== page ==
Jamaican post-grad students share lessons from Korea
Gavin Myers and Leon Samms were recipients of the first Jamaica Public Service Company (JPSCo) and Korea East West Power (EWP) post-grad scholarships. Both young men went to South Korea in March 2014 to study and are returning to Jamaica in February to do their theses, the completion of the 18-month programme. They told The Gleaner about their experiences in the Asian country.
Samms, administrative specialist in the College of Business and Management at the University of Technology (UTech), learnt about the scholarship through an advertisement from UTech.
"I saw this scholarship as another avenue through which I could develop the requisite skills to develop my country, starting with one community at a time," said Samms. "Also, I could avoid working and studying, which many of us find difficult."
The bond period of the scholarship is two to three years in Jamaica. Like his fellow scholarship winner, his knowledge of South Korea was limited to famous world brands like LG and Kia.
"I thought learning a new language that did not include the English alphabet was interesting," said Samms. "Just imagine this little Jamaican guy speaking Korean, and majority Jamaicans would not understand him, super cool!" Samms also admitted he always had a keen interest in learning about different cultures, and this was the right opportunity.
"Lastly, I wanted to experience the advanced technologies existing in Korea, they have met my expectations," he said. Samms and Myers were based in Daegu, South Korea's third-largest metropolitan area, and site of the IAAF World Championships in 2011. Being a stranger in an exotic land can be challenging, but Samms wasn't too perturbed. He said adapting to the different culture wasn't as hard as he thought it would have been.
"The food was the biggest culture slap in the face. The Korean culture surrounds its meals around healthy living," he explained.
"For the first couple of weeks, I had one meal per day. However, as time passed, I opened my mind to trying their various cuisines."
Samms said he had to use gestures to help people understand him, but that could not happen for the food because there were no substitutes.
"I managed better in getting around, because Koreans were attracted to me like Jamaicans to jerk chicken, so they helped in the translation," he said.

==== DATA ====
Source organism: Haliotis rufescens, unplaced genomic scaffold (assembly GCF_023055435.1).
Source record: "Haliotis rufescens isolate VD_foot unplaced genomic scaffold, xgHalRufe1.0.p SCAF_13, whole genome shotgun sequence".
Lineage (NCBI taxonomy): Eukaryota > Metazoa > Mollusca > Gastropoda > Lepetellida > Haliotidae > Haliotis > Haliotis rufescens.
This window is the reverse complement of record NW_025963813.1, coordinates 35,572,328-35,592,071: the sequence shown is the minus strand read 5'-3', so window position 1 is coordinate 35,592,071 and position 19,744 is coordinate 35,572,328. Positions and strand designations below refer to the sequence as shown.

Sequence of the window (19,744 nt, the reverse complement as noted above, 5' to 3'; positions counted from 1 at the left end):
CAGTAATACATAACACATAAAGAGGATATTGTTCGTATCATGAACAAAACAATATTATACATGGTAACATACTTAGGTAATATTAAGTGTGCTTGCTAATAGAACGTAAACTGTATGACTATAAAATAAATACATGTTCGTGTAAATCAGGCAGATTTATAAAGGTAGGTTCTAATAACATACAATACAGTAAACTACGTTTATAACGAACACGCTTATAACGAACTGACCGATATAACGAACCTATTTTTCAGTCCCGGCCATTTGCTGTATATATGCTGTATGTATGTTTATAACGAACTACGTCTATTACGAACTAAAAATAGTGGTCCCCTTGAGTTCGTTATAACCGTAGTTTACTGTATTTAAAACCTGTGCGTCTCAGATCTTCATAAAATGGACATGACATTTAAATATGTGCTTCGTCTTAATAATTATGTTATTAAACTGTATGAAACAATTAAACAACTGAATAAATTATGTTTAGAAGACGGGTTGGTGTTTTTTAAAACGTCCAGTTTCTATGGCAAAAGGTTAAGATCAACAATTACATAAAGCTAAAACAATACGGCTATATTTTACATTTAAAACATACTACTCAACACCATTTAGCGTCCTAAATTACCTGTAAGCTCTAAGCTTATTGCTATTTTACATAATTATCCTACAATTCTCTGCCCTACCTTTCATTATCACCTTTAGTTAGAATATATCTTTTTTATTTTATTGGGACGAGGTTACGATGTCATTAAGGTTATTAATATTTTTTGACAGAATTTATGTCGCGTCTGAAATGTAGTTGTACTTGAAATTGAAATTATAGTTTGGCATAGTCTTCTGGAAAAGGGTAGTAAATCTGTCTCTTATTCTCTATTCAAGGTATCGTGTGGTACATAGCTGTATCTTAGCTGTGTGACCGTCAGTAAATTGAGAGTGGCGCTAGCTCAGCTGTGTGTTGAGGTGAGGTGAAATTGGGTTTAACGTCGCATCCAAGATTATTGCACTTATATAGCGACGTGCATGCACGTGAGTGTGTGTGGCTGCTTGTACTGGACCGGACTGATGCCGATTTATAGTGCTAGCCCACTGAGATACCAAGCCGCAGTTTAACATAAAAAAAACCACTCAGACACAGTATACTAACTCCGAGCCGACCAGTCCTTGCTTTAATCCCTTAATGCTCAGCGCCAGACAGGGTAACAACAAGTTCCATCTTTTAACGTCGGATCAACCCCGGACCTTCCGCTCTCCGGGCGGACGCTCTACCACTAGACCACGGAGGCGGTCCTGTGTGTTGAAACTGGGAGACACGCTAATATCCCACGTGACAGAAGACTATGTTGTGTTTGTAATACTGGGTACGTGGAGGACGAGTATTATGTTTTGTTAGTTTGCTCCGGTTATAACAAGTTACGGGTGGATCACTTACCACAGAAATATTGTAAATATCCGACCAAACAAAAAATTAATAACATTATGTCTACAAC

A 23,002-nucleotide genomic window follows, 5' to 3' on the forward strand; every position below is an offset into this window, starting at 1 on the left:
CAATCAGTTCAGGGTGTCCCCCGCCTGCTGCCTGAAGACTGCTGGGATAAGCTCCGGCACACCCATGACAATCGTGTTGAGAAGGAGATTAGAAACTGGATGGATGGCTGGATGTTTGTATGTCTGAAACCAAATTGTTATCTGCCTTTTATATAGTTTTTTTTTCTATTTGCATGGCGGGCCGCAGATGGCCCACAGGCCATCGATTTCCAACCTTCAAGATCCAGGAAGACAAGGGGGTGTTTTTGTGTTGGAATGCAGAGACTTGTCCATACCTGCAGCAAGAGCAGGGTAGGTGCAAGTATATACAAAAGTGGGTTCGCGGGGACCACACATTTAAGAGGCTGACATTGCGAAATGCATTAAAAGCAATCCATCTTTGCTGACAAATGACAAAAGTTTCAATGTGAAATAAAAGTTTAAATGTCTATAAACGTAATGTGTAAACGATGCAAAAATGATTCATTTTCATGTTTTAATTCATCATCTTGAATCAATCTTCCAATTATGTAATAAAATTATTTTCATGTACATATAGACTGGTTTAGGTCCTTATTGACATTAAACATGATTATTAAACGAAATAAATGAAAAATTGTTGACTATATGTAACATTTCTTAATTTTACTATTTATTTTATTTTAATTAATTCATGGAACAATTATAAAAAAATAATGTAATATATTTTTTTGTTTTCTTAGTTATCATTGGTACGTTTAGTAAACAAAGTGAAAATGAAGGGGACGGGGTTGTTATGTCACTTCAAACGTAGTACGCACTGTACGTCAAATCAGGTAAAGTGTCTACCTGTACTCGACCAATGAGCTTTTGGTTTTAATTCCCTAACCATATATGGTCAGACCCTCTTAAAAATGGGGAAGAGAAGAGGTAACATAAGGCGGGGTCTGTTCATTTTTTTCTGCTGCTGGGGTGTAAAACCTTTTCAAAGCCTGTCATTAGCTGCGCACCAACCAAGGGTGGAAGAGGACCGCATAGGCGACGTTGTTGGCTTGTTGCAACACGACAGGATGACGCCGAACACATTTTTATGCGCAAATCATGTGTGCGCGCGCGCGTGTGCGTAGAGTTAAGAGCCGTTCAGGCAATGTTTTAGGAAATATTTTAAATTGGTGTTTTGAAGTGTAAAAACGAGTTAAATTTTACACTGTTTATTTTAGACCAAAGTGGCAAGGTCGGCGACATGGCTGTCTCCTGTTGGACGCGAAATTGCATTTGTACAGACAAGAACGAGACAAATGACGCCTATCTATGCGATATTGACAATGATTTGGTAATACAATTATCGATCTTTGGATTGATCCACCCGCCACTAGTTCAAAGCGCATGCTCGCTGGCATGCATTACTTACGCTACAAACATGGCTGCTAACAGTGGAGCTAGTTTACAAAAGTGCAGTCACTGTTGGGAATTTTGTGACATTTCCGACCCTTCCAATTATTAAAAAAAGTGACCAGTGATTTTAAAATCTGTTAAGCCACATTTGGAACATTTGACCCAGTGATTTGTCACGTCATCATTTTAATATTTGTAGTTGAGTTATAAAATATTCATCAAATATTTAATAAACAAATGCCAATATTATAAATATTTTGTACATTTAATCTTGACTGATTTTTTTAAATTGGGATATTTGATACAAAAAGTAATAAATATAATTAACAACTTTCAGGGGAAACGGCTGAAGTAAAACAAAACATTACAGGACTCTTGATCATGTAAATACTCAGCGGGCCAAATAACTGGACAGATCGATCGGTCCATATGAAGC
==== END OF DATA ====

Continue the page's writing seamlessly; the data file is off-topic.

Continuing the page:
Now on his way to Jamaica, Samms said his thesis will focus on the leadership and management of innovation in the agricultural transportation system in Jamaica for sustainable development. He noted that Jamaica depends greatly on its agriculture sector for survival.
"The research seeks to understand the impact of improved leadership and proper management of innovation in the agriculture-transport system on the development of the rural areas, which ultimately translate into national development," he said.
"It has been argued that the transportation system is lacking proper leadership and innovation to overcome the challenges farmers currently face, which have resulted in many problems both for farmers and the Government of Jamaica."
Samms, whose major is in community development, said he intends to transform Jamaica, one community at a time.
"Many of the rural communities are in very poor conditions and need the right kind of attention for their development. Being a rural community does not mean they are to be less developed, with lower incomes, than other communities across the island," he said.
"Policies and leadership are key avenues to materialise the desire developments of both rural and urban communities. Findings from my research will be shared with the relevant authorities, through the proper channel, to assist them in their decision making."
One thing he will definitely take from his experience in South Korea is the power of volunteerism.
"Jamaica has a long history of volunteerism. However, that is changing for the worse," he said.
"We have to restore the spirit of volunteerism and participation in our country moving forward towards development."